10. very similar to the Ableton Push
    next Push will have a touchscreen display thunderbolt connected and used as 2nd monitor.
    NI Maschine Studio displays are tiny, I would prefer a dock for the iPad and a software similar to the Logic Pro X Remote.

  11. I enjoyed parts of it, thought the playing was a little sloppy at times though, and there was one pointless wailing arpeggio stutter section.

    Anyhow, looks like an interesting bit of kit.

  12. Computers are necessary for the processing power these things are capable of. Unless you want the processing power built in which would more than likely double the price.

  13. “what you are about see requires a sexless life. However, with the addition of Google Glass™ you can look at images of nude women and pretend you caressing them as you diddle the Maschine™ .”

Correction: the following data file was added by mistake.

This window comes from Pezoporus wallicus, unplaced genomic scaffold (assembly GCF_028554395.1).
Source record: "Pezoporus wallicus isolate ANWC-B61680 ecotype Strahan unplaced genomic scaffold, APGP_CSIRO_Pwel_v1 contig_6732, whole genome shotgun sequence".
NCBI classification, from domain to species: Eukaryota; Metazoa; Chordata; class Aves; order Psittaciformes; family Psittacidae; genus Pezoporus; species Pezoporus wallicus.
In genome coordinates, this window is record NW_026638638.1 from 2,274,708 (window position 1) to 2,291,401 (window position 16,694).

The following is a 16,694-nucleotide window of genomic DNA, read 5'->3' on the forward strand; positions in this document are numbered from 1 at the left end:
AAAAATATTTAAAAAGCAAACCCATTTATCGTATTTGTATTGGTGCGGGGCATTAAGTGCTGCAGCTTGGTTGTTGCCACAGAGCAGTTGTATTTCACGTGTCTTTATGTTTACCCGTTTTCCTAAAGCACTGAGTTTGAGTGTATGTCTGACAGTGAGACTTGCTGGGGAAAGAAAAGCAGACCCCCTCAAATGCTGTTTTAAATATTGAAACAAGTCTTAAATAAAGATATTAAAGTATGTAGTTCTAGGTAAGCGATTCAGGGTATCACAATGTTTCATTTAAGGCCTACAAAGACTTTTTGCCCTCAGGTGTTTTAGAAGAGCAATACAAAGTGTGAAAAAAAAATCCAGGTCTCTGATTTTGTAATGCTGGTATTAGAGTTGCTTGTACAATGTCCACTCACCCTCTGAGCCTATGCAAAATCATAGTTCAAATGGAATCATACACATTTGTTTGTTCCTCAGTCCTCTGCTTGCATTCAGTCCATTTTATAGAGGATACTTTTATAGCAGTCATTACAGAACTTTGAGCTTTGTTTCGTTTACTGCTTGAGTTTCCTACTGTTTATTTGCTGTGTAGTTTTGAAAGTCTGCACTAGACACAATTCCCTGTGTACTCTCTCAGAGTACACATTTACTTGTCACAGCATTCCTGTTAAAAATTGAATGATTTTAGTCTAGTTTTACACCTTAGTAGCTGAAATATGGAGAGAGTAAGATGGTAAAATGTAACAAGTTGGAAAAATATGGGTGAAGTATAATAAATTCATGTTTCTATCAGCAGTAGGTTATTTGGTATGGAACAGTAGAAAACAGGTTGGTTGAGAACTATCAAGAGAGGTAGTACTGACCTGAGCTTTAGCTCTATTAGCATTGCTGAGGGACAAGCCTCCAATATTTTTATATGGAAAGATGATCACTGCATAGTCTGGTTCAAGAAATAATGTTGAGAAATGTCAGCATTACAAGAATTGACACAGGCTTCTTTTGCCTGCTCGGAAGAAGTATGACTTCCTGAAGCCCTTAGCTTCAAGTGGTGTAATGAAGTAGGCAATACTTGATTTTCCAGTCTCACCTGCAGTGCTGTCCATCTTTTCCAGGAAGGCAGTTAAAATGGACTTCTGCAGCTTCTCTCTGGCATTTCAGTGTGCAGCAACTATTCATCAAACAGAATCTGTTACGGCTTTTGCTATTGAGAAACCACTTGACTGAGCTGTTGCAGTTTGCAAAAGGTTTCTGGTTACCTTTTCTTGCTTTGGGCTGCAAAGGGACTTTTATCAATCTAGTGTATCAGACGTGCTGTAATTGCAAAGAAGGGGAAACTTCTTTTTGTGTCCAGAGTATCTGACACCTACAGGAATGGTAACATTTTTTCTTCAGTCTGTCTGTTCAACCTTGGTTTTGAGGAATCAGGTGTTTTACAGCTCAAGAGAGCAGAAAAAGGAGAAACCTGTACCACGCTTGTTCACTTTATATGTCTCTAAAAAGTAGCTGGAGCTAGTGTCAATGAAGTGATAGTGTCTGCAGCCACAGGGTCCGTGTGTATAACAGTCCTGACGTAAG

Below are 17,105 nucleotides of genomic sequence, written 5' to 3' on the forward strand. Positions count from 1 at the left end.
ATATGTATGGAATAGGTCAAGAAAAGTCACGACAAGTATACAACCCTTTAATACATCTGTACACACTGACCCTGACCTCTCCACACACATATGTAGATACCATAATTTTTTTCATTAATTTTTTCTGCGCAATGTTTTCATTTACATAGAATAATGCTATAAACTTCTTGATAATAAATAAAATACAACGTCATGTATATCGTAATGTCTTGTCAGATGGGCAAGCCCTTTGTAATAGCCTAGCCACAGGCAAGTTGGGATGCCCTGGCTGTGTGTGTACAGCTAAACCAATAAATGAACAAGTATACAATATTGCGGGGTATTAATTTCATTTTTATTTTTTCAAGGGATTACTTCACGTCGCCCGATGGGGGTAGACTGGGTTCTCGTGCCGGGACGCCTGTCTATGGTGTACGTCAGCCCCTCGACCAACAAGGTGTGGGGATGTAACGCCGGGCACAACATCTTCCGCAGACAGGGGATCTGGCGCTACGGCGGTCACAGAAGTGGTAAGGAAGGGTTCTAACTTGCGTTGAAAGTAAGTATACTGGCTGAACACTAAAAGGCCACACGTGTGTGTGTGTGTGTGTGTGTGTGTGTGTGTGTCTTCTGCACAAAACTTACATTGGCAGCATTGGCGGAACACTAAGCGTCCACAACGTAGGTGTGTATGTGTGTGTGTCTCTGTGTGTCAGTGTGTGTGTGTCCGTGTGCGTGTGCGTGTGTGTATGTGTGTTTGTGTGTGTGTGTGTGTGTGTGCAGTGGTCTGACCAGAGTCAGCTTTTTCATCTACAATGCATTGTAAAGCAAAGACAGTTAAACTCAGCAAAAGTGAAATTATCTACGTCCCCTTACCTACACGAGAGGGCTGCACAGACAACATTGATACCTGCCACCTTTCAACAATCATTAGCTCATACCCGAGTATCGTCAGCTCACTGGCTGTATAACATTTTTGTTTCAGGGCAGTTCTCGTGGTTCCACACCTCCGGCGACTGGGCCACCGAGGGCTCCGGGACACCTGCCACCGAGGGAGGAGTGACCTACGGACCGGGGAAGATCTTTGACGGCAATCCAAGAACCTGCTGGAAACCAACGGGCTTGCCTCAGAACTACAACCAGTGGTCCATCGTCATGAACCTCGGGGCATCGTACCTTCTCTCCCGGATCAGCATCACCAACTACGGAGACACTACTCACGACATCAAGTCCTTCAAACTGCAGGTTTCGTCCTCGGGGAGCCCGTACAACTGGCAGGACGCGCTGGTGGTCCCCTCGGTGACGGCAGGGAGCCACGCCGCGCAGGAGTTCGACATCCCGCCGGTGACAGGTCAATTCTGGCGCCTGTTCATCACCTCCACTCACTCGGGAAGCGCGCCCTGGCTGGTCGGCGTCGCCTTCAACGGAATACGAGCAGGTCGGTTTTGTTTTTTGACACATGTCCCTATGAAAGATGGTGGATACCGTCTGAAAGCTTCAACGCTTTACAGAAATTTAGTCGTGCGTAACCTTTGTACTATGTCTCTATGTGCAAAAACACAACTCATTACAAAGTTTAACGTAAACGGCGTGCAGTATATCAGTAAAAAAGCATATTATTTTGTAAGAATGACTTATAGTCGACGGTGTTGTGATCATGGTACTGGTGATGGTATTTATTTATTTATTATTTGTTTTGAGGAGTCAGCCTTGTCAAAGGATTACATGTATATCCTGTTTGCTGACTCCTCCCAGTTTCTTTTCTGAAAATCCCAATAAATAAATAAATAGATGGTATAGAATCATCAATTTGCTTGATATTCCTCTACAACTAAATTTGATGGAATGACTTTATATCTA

14. Haters gonna hate… I appreciate the talent, rehearsal time he must have put in to produce such a song, and the quality of the hardware, software, and sounds from Native Instruments. If you watch any of Jeremy’s tutorials on AskVideo, you can see that this is an instrument just like any other, that takes research, practice, and deep acquired knowledge to master. I like him, the video AND Maschine. He’s playing in Austin this month, I’m going to go see him…